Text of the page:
Tuesday, 18 May 2010

Reader review: Beauty Imagined

Paul Doolan reviews Beauty Imagined: A History of the Global Beauty Industry by Geoffrey Jones.

by Paul Doolan,

The obvious terrain of the art historian, beauty has recently become something of a stomping ground for social historians and philosophers, such as Arthur Marwick and Roger Scruton. Surprisingly, despite the growth of the beauty industry, the field has been relatively unexplored by business historians. However, Geoffrey Jones argues that one of the most intriguing developments in modern business history is the transformation of the beauty industry ‘from humble moral nuisance to a global brand-driven powerhouse offering products essential to daily life’. In Beauty Imagined, he seeks to explain the development of the beauty industry.

Professor at Harvard Business School and with many scholarly works to his credit, including The Oxford Handbook of Business History, Jones comes to the task well-qualified. Beauty Imagined is clearly the result of in-depth research into business archives and trade journals and of interviews with industry leaders. It is accompanied by extensive footnotes and a bibliography in three languages.

Jones examines the history of the beauty industry through three lenses: the founding entrepreneurs, the construction of a market through branding, and the issue of legitimacy, or how the industry shapes our perceptions of what it means to be beautiful. The book is divided into three parts: the origins of the industry, its geographical and social spread, and the contemporary changes in the industry. According to Jones, it is impossible to deny the globalisation of the beauty industry. He argues, however, that its globalisation is accompanied by a contradictory movement, which he labels ‘tribalization’. Although he briefly addresses some of the criticisms that the industry has faced (that it enslaves women to an impossible ideal, for example), the author concludes that the history of the beauty industry is ultimately one of ‘democratization’ whereby providing people with the opportunity to change their hair colour ‘enriches the daily lives of people’.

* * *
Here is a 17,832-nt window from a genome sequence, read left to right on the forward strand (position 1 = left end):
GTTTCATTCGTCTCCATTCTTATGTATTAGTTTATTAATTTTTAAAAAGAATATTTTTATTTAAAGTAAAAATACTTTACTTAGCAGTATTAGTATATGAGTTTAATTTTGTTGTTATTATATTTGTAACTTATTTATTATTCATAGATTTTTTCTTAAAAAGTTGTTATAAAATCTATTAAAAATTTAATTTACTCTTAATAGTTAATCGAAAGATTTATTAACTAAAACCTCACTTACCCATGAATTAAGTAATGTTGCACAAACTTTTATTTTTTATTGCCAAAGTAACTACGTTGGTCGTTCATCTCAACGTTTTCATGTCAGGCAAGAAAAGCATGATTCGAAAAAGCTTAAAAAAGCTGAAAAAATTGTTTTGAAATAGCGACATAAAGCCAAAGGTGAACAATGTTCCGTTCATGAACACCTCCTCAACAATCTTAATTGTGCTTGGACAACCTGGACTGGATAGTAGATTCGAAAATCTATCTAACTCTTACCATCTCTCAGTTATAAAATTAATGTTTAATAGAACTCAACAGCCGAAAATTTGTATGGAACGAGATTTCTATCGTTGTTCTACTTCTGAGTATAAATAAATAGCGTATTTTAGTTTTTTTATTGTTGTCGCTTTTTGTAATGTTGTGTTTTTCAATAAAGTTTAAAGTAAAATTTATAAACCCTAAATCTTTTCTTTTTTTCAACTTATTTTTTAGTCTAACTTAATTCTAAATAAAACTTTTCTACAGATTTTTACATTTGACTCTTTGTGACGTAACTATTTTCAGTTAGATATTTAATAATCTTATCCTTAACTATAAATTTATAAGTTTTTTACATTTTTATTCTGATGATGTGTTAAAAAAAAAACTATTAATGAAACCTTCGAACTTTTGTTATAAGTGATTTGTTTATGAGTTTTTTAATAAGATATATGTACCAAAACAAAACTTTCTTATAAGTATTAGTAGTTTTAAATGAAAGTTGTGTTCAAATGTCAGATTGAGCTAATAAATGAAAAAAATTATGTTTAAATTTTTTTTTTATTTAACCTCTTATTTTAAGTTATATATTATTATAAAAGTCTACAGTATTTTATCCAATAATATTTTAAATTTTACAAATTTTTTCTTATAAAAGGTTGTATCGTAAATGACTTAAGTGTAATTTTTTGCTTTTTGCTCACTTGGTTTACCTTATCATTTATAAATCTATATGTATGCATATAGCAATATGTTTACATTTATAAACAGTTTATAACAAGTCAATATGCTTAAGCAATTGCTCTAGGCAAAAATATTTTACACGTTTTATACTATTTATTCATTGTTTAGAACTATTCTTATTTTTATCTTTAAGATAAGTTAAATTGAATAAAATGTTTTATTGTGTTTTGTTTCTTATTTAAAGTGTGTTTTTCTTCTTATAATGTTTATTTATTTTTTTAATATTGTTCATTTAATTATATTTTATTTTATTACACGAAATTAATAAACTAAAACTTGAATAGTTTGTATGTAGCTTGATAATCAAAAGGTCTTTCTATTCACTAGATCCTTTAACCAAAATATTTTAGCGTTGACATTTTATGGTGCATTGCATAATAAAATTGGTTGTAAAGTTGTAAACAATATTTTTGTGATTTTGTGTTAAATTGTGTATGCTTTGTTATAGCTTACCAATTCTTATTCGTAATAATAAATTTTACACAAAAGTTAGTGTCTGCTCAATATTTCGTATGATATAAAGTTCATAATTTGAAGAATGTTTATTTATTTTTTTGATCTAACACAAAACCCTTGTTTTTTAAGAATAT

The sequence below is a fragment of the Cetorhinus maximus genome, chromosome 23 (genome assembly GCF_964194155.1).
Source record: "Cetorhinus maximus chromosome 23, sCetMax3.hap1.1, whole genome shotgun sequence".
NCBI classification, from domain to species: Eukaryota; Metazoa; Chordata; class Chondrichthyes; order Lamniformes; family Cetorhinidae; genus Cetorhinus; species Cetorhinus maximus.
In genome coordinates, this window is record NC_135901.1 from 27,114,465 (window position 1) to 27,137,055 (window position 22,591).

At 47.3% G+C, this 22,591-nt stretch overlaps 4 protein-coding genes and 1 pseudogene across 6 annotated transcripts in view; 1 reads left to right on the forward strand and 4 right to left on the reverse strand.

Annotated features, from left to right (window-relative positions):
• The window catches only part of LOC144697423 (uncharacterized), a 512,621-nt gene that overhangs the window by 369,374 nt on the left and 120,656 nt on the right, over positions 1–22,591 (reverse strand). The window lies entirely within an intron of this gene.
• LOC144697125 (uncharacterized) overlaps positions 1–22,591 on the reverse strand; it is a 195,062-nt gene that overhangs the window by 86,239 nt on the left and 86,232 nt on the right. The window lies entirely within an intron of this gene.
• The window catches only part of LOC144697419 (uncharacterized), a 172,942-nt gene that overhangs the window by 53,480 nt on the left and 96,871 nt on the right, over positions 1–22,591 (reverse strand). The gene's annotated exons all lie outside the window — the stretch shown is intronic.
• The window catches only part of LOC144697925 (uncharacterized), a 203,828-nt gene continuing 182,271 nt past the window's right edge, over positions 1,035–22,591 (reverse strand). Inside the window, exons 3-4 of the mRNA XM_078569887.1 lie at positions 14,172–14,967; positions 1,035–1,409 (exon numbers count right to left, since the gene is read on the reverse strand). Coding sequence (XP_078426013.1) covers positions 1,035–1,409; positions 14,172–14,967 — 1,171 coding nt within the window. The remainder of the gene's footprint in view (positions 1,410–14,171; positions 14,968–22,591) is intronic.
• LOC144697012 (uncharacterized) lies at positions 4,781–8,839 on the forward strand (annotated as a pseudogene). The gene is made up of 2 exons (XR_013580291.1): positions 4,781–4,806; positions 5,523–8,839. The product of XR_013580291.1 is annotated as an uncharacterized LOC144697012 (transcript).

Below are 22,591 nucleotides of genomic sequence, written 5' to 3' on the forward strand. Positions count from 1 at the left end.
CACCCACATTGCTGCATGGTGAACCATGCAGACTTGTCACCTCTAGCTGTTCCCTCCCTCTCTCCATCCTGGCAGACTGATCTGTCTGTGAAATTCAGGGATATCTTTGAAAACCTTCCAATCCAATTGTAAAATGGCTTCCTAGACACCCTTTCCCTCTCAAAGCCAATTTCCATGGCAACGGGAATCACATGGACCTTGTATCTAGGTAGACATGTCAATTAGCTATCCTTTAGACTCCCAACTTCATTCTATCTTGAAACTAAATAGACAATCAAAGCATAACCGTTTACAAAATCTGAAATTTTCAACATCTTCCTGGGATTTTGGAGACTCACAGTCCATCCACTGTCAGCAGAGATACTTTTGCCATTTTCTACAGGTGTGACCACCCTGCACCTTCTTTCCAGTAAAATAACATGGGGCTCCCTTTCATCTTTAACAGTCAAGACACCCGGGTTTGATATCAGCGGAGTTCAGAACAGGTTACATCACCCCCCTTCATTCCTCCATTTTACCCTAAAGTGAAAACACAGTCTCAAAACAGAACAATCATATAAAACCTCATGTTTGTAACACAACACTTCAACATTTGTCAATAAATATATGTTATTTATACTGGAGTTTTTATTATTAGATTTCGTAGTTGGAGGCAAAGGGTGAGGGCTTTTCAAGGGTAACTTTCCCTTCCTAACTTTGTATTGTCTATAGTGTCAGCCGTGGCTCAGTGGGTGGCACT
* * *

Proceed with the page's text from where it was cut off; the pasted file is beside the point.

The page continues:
The book highlights many intriguing facts: until the end of the 19th century, perfumes were drunk and used on clothing but rarely on the skin; Europeans had a strong fear of washing with water, seldom used soap and almost never washed their hair with water; it was an epidemic of tooth decay caused by an increase in sugar consumption that led Europeans to start brushing their teeth in the late 19th century (Colgate cleverly provided the tooth paste). The most interesting part of the book is the story of this significant change in habits of hygiene between the late 19th century and the outbreak of the First World War.

These changes were partly a result of developments outside the industry – colonialism as well as developments in transportation, technology and science, but Jones also stresses the role of the entrepreneurs who built the industry. He highlights the fact that many were ‘outsiders’ (foreigners, women, African-Americans) and that a disproportionate number were Jewish. He also stresses their creativity, a word that is repeatedly used throughout the book, and even refers to their ‘genius’. Jones never quite explains what he means by these concepts, however. One entrepreneur, Francois Coty, is described as creative and possessing genius, although the main evidence seems to be that he dropped his surname and took his mother’s maiden name in order to market his product.

Jones addresses some of the criticisms of the industry (its use of toxic chemicals, for example) and also considers recent alternative voices, such as Anita Roddick of The Body Shop. However, Roddick is not described as a ‘genius’ or ‘creative’, and feminist critics of the industry such as Naomi Wolf are given short shrift. Surely no history of the beauty industry can be considered truly global when there is hardly any mention of Africa, nor of the destruction of the rainforest for the sake of growing palm oil for Unilever/Dove. The only mention of the industry’s deliberate targeting of young girls is: ‘The pre-teen market of 9- to 12-year olds girls was seen as particularly promising by many companies’.

Jones’ extensive overview of the beauty business is undoubtedly useful and interesting; his conclusion, however, is a foregone conclusion. Interviews with critics of the industry and research beyond the trade journals would have provided a more critical history.

Paul Doolan is Head of History at Zurich International School in Zurich, Switzerland.

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